Food is very cheap (you’ll rarely pay more than Rs25 for a meal) but rather dull. jaisalmeris are intractably vegetarian, the staple diet being boiled vegetables, fried moti, and green milos or wheat balls. And there’s a dearth of good restaurants. Jaisal Castle Hotel offers superior food, but doesn’t actually provide it. This goes for a good number of (unhygienic) budget restaurants too. But few people are really interested in food. Jaisalmer’s air is so dry and hot, that most travellers live on a bullet of Limcas, lassis and lime-sodas. Even local people aren’t immune—they drink an average of 10 litres of liquid a day.
U7 in the fort, at the 4th gate, Arvind Cold Drinks has a regular clientele of heat blasted travellers guzzling ice-cold beers and mineral water. It also offers some of the cheapest camel-treks. Below the fort entrance, opposite Salem Singh haveli, there’s Treat—a popular roof-top restaurant with an astonishing 347 items on its menu. It doesn’t like to rush meals—’short time destroyed the cooking!’—but they’re wort h waiting for. Rajasthani specialities like desert beans and millet seeds, mutton and green vegetables, must be ordered 2 hours in advance. Nearby Monica roof-top contaurant offers the same royal Rajasthani fare, and is just as cheap and laidback. Another recommended restaurant near the main gate is Gay Time. Moving down into Bhatia market, a minute’s walk from the fort entrance, find 8th July restaurant.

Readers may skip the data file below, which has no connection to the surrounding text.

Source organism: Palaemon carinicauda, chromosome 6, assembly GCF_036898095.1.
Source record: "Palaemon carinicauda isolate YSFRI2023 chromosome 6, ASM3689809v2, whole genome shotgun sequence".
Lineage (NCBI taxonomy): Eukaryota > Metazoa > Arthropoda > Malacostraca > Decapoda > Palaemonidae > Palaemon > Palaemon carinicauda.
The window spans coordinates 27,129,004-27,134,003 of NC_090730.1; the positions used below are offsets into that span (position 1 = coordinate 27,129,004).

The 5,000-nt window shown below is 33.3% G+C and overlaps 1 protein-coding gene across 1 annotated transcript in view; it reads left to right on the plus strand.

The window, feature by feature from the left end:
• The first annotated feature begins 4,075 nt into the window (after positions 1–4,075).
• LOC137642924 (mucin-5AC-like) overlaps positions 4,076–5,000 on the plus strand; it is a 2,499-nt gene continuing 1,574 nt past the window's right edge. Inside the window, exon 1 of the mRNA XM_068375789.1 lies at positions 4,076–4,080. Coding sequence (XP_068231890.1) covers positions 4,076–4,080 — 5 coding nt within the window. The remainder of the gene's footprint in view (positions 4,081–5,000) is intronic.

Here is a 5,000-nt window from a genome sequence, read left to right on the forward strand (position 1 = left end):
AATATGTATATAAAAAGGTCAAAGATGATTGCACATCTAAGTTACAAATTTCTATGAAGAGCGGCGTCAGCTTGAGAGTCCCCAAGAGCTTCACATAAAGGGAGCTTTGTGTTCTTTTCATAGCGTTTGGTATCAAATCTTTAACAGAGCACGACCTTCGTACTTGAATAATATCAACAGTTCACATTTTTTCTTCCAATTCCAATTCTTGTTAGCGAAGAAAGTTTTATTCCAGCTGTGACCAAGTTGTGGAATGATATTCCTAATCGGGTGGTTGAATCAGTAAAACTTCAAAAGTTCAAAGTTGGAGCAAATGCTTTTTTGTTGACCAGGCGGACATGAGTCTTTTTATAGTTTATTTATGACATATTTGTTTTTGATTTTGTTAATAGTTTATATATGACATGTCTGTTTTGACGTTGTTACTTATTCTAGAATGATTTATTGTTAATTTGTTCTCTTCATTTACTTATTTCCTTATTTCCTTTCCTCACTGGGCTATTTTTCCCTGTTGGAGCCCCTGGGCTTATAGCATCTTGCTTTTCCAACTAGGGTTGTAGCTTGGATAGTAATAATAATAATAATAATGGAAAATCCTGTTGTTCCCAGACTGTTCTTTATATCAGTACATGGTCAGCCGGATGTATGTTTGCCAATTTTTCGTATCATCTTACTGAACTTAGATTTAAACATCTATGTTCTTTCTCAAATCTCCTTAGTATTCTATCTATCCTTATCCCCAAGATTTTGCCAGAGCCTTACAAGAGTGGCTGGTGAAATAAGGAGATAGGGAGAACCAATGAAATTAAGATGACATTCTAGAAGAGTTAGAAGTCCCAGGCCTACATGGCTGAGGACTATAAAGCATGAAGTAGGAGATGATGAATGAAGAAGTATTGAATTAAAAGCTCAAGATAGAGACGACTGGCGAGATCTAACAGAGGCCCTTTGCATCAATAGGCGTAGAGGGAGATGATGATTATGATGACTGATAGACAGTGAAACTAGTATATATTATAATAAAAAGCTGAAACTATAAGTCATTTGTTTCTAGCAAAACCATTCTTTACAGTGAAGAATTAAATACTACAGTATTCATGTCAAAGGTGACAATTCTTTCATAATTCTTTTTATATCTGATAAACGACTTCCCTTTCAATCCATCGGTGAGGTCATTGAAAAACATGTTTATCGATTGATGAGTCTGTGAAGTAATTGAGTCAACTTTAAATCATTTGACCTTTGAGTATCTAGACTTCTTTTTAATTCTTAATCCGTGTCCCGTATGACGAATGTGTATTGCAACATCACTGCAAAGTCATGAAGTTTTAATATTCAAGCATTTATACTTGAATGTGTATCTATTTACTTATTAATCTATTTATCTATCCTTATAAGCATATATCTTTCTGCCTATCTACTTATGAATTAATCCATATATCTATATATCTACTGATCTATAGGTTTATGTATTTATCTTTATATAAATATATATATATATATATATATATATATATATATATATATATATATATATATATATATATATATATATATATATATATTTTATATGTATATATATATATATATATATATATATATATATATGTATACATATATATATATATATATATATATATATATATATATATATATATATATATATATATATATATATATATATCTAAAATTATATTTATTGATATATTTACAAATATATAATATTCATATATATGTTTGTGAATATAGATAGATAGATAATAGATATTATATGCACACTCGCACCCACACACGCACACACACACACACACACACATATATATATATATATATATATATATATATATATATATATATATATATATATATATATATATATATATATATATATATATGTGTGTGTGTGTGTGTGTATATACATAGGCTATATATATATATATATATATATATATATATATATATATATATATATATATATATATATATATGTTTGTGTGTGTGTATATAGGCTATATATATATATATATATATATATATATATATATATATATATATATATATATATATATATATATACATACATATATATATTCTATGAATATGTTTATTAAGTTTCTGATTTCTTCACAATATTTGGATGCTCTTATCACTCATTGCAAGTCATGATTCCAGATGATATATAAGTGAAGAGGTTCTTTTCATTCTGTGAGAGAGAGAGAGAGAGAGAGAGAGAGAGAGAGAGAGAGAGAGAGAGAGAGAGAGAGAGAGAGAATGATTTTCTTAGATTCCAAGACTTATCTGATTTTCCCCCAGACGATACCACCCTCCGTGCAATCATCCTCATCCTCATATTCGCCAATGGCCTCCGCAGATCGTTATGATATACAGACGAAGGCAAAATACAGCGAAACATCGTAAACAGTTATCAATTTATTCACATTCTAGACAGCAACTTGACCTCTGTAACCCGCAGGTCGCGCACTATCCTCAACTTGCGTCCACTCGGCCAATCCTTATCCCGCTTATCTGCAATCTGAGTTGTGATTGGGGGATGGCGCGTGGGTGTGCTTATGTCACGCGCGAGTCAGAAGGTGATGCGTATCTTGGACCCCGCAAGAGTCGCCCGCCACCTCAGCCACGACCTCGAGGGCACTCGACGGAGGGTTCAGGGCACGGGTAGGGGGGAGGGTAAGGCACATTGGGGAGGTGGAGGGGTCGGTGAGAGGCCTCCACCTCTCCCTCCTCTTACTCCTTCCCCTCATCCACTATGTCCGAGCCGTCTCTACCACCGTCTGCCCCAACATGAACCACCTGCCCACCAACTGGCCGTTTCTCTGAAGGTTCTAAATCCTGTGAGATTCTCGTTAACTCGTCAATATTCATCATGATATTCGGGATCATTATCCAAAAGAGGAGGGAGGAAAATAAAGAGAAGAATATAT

This Is a ;ood breakfast spot with a popular roof-top section. Come here for the best ofer I Chinese food, capucchino, and lassi in town. There are 25 varieties of ice-cream on 7 also ‘items such as Vegemite, Marmite Toast, Mussielie, Brown Brade, Garlic chees e and Peanut Butter’. A minute below 8th July, down an alley to the right, Shri is famous for its manikarnia lassi-it doesn’t seem to do much else. A 10 minute stroll down to the bottom of the market (past Kailash Juice Centre, good for fresh juices and lassis), you find Jaisalmer’s better restaurants. Kalpana’s is plea s ant open-air place, popular with locals and travellers alike, which stays open all late.
It’s a bit rough and ready, but the food—Indian, Continental and Chinese—is cheap and tasty. Service is quick, and the menu (‘Chee’s Ball’, ‘Omelette with Sours’) intanlisping . Hotel Narayan Niwas has fairly upmarket cuisine-good for a minor flow out. The new Trio, a minute’s walk below Kalpana’s (and just inside the fort wall is the only ‘proper’ restaurant in town—table service and napkins, tasteful decor pots of weak English tea and superior Indian/Continental fare. When you’ve drunk enough mineral water to fill up the Gadisar Tank, come here to soak it up!
GENERAL INFORMATION Government of Rajasthan Tourist Office (tel 2406, 2392), at the tourist bungalow beetween rail station and town, is open 8 am-12 noon, 3-6 pm (except Sundays). Fair information, poor handouts, and expensive (Rs75) jeep tours of the city. Far better tours are given by local guides, who wait at the entrance to the fort. They speak good English, and for about the same price will walk you right round Jaisalmr from 7 am to noon. If staying in the fort area, there’s very good information at Fort View Hotel.
Vehicles are of no use within the city but can be hired for trips to Sam, Khuri, the Desert National Park and Lodurva. Rates are negotiable and should be agreed on in advance. Jaisal Tours in Hotel Narayan Niwas (tel 2408, 2397) can book cars and jeeps.